The first performance that year filled the house. A second performance was given and also was a sell-out. The recording, done in Eastman Theatre, had the performers arranged in difficult positions. The orchestra and one "band" were on stage, another "band" was in the balcony and two more were one at each side of the hall. The chorus was behind me in the "orchestra" section of the seating. There were microphones everywhere.6
MI is a documentation of a live performance from the Salzburg Festival, taken down from a radio broadcast of 25 July 1956 from the Felsenreitschule. The performance was dedicated to the memory of the German conductor Wilhelm Furtwängler (who had died on 30 November 1954), and the recording as issued includes a spoken preface, presumably by Mitropoulos, acknowledging that dedication. The performance is warm and appropriately dramatic and devotional, though recorded in a very live acoustic with noticeable audience noises.
The advent of stereophonic recording and reproduction as a viable commercial medium in the late 1950s (experiments with stereo had been made as far back as the 1930s, with some transcriptions of performances by Stokowski and the Philadelphia Orchestra, and some spare studio sessions by Beecham and the London Philharmonic Orchestra) made the GMdm a fitting vehicle for demonstrating the new medium because of the ability to make clear the antiphonal brass writing. It is interesting that the first two recordings of the work in stereo were made during the same month, April 1958. It has not been possible to date the sessions precisely, but MA appears to have been tied to a performance on 16 April, and an unsigned Billboard article in the issue which went off-sale on 28 April refers to the sessions for SC having taken place the previous week, with no date specified.7 The two recordings thus cannot be separated chronologically, and since SC is reported to have taken five days of sessions, it is possible that they may have overlapped in time. The American release dates of the recording appear to have been identical--August 1958--and reviews in the principal American journals appeared simultaneously for the most part.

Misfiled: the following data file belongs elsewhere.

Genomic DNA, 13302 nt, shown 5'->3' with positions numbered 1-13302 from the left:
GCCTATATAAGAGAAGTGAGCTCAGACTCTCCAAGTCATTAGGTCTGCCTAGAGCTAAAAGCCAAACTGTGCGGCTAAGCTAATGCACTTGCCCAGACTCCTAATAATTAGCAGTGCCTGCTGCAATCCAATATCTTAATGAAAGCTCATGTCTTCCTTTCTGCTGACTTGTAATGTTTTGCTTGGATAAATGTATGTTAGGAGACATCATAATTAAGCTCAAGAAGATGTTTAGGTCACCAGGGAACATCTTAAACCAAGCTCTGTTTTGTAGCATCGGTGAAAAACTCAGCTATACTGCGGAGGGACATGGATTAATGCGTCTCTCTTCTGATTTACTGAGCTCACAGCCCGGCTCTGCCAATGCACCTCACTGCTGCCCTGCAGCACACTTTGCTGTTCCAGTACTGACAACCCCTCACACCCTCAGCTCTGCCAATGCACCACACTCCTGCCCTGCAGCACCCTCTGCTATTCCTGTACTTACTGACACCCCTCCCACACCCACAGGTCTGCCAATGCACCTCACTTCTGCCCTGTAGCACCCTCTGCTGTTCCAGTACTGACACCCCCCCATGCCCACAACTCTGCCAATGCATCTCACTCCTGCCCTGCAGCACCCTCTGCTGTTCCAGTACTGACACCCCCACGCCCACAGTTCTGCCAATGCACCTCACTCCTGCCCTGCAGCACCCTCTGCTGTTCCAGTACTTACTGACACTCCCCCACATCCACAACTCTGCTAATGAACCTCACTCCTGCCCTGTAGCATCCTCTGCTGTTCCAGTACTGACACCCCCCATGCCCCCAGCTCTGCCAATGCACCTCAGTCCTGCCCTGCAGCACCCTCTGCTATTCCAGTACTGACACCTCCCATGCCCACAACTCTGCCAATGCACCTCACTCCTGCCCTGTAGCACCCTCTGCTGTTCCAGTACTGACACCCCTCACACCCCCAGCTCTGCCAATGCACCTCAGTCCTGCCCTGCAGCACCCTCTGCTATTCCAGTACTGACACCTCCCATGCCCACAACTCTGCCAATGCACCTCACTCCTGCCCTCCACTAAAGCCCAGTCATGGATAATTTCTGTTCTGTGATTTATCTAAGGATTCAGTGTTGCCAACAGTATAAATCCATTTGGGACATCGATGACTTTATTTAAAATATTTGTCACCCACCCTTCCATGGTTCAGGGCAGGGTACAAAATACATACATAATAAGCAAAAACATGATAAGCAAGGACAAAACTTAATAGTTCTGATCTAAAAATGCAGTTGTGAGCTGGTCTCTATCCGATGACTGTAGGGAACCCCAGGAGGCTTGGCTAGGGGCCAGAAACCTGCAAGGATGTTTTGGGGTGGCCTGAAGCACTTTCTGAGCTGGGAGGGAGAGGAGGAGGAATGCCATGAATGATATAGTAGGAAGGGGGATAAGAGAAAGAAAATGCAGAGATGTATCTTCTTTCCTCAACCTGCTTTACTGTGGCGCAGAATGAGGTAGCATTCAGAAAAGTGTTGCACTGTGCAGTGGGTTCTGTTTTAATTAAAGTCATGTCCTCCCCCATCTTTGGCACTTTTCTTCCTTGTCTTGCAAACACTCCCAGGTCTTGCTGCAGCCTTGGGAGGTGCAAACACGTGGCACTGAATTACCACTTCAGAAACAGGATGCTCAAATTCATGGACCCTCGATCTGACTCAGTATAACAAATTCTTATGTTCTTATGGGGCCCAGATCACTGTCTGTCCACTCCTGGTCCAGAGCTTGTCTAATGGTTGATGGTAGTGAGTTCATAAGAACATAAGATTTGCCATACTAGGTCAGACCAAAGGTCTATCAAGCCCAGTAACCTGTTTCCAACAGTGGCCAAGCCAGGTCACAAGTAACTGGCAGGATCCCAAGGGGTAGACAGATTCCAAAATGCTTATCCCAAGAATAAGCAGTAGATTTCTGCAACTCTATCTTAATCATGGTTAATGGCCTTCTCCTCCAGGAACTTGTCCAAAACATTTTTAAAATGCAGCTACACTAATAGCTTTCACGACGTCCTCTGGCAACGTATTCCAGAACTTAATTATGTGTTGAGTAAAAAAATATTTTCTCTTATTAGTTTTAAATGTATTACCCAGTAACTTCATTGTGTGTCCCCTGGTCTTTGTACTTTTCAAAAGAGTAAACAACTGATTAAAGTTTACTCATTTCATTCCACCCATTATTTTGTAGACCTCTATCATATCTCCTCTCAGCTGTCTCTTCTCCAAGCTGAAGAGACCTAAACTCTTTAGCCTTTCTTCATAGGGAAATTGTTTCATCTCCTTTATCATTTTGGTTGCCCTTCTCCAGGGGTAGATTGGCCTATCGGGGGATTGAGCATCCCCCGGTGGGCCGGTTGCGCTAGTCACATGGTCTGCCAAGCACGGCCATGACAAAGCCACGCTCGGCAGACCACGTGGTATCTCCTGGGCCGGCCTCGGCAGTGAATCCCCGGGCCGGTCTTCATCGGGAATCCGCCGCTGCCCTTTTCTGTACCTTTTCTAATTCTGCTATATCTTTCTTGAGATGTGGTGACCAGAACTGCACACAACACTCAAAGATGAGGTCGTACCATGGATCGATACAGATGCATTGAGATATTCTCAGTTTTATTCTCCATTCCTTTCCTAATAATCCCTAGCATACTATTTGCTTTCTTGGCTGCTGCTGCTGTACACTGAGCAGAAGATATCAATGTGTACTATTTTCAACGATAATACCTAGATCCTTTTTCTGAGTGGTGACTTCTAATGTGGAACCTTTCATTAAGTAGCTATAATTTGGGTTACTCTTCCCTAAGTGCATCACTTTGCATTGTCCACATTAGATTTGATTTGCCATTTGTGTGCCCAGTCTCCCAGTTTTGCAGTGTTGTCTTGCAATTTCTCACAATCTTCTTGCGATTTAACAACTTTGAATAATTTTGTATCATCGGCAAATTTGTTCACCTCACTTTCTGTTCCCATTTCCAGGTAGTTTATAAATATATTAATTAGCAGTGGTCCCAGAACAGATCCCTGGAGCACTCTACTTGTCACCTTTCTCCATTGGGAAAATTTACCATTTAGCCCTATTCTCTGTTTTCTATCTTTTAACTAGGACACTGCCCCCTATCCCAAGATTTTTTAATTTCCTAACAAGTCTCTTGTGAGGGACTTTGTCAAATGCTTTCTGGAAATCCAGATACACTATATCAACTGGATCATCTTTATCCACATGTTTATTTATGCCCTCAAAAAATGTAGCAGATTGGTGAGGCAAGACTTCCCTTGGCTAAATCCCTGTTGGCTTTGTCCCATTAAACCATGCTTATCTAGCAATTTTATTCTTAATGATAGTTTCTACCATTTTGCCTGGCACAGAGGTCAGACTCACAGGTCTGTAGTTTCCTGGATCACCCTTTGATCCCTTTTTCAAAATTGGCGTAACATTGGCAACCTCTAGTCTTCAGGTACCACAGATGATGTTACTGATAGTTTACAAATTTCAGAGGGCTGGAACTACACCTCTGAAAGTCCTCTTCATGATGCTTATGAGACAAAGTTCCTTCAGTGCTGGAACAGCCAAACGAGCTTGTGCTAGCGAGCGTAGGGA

MH used the required orchestral complement, but with trumpets substituting for cornets and tubas for bass ophicleides in the outlying brass bands, which were arranged around the orchestra. The combined size of the two choruses is not known. The locale was Bushnell Auditorium in Hartford, Connecticut.
SC was recorded at La Chapelle de l'Hôtel des Invalides, site of the 1837 premiere, and while Smith claims that conditions approximated those of that performance "as closely as possible," this is doubtful, because the presence of the tomb of Napoleon (translated to the Invalides in 1840), and the partitioning of the main dome off from the adjoining Church of St. Louis, undoubtedly affects the reverberation space of the interior. Smith and Billboard concur that the chorus comprised only 130, and the latter source relates that "Scherchen used first desk men from every major group in the country, plus the entire Paris Opera ork [sic]"; Smith cites an instrumental complement of 170, where Billboard lists the brass bands separately.8,9